China should fulfill its responsibilities through cooperation and complying with international law

October 29, 2021

The 17th Annual Tokyo-Beijing Forum, a high-level track II dialogue between Japan and China, was convened on October 25-26, 2021. This year's forum was held online, and after the opening ceremony, the forum got underway with a panel discussion about rebuilding Japan-China relations and international cooperation in an increasingly instable world.

The moderator described the heated discussions as a good example of why it is so important for Japan and China to engage in dialogue. During the discussion, one of the Japanese panelists emphasized that China is an important part of the international community, which is why it should fulfill its responsibilities as a major power by complying with international law and cooperating more. That discussion covered topics such as China's policies in Xinjiang and the Taiwan issue, both of which have been the subject of heavy criticism worldwide.

One Chinese panelist declared that if Taiwan tries to achieve independence, unification will by necessity be achieved through force. These statements were later discussed in more depth in six breakout sessions focused on specific themes, including politics, diplomacy, security, and economics, but the moderator summarized this particular debate by calling on both sides to show the wisdom required to achieve the crucial goal of establishing a lasting peace in the region and avoiding armed conflict.

The world is undergoing major change, and Japan and China should be working to build a cooperative "win-win" relationship

To begin the discussion, the forum welcomed Lou Jiwei, former Chinese Minister for Finance and current Director of the Committee of Foreign Affairs at the 13th Chinese People's Political Consultative Conference. He called for cooperation between China and Japan.

"This is the greatest period of transformation since the Great Depression 90 years ago. Regardless, differences in political opinion are becoming more visible, and we are seeing greater social disparity and an increase in populism. China and Japan should aim to build a cooperative, win-win relationship with each other," Lou said.

Japanese participant and former President of the Asian Development Bank Takehiko Nakao followed Lou's remarks by looking to five focal points, including issues arising from technological development faced by platform companies.

"These can lead to increased concentration of wealth and issues with the tax system, and to various other problems with data protection, privacy, and more. We need to begin thinking about how to balance distribution policies and growth through (policies like) "common prosperity" and "new capitalism," Nakao said. He also emphasized the importance of greater cooperation in dealing with climate change, aging societies, and handling COVID-19.


China should fulfill its responsibilities as a major power by complying with international law and cooperating more

Former Ambassador to Japan Cheng Yonghua pointed out that although next year marks the 50th anniversary of the normalization of Japan-China diplomatic relations, we are seeing little harnessing of the potential momentum offered by the milestone. He said that with a better understanding of international affairs in the 1970s, the two countries should, "Look over the process again and learn what were the initial intentions behind normalizing relations. We need to look to the next 50 years and stick to multilateral efforts as we aim for a higher level of cooperation."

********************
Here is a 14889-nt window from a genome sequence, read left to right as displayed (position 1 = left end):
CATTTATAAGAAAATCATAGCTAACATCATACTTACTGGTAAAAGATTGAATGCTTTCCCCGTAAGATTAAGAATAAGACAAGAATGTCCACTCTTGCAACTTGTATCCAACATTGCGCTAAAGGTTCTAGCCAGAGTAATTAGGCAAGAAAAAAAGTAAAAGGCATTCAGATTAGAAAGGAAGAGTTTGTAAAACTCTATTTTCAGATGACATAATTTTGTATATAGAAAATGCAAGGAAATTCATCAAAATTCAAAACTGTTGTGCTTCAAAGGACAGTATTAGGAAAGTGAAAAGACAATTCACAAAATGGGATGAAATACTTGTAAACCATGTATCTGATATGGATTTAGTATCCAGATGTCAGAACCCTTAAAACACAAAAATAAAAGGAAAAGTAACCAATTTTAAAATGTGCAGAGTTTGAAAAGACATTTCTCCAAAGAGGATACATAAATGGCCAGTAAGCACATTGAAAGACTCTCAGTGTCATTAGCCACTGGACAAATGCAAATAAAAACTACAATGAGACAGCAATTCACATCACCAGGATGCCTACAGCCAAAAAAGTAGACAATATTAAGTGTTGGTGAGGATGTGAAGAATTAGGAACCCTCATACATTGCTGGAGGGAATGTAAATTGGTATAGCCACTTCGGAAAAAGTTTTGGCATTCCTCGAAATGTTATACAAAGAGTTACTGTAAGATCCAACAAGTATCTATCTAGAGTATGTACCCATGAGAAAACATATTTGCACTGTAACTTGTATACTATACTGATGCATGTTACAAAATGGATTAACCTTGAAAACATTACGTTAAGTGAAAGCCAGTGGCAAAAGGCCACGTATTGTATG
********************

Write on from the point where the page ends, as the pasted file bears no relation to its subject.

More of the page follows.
Shinsuke Sugiyama has served as Ambassador to the United States and Vice‐Minister for Foreign Affairs, and he noted that when he returned to Japan from the US eight months ago, there were people in both countries talking about the "new US-China Cold War." However, he thinks that things have begun to change.

"China is in a completely different position than the former Soviet Union. Interaction between the US and China is not based on the number of nuclear warheads each has or on any ideological conflict. This is the first time that the world has ever seen a nation as colossal as China ? a nation that is increasing not only its military strength, but also its influence in digital technology and government and economics. It has thousands of years of societal and cultural history, and a population of 1.4 billion people. I think this, perhaps, is the source of unease among people in the US," Sugiyama suggested. Moreover, Sugiyama believes that China has a necessary role to play in the international community.

"We are not looking to 'contain China.' We are hoping that China will comply with international law to fulfill its responsibilities as a major power, and cooperate with other countries," he said.

Japan will be unable to ignore any attempt by China to change the status quo using military strength

Yao Yunzhu is a Senior Advisor at the China Association of Military Sciences, Director emeritus of the Center on China-American Defense Relations, and a retired major general of the PLA. She offered a military perspective of the current state of affairs.

"For a long time, the military relationship between China and Japan has not been a positive one. Japan has used 2+2 (the Japan-United States Security Consultative Committee) and Japan-US summit meetings as forums to discuss topics such as territorial rights over the Diaoyu Islands (Senkaku Islands), the South China Sea, Xinjiang Uygur Autonomous Region, Hong Kong, and even Taiwan. Japanese politicians are going too far," Yao criticized. In addition, Yao expressed her apprehension regarding the Quad (the Quadrilateral Security Dialogue between Japan, the US, Australia, and India), calling it an attempt to "restrain the rise of China and exclude it," and was pessimistic about her view of China-Japan relations, saying that "cooperation is becoming narrower and having a bad influence."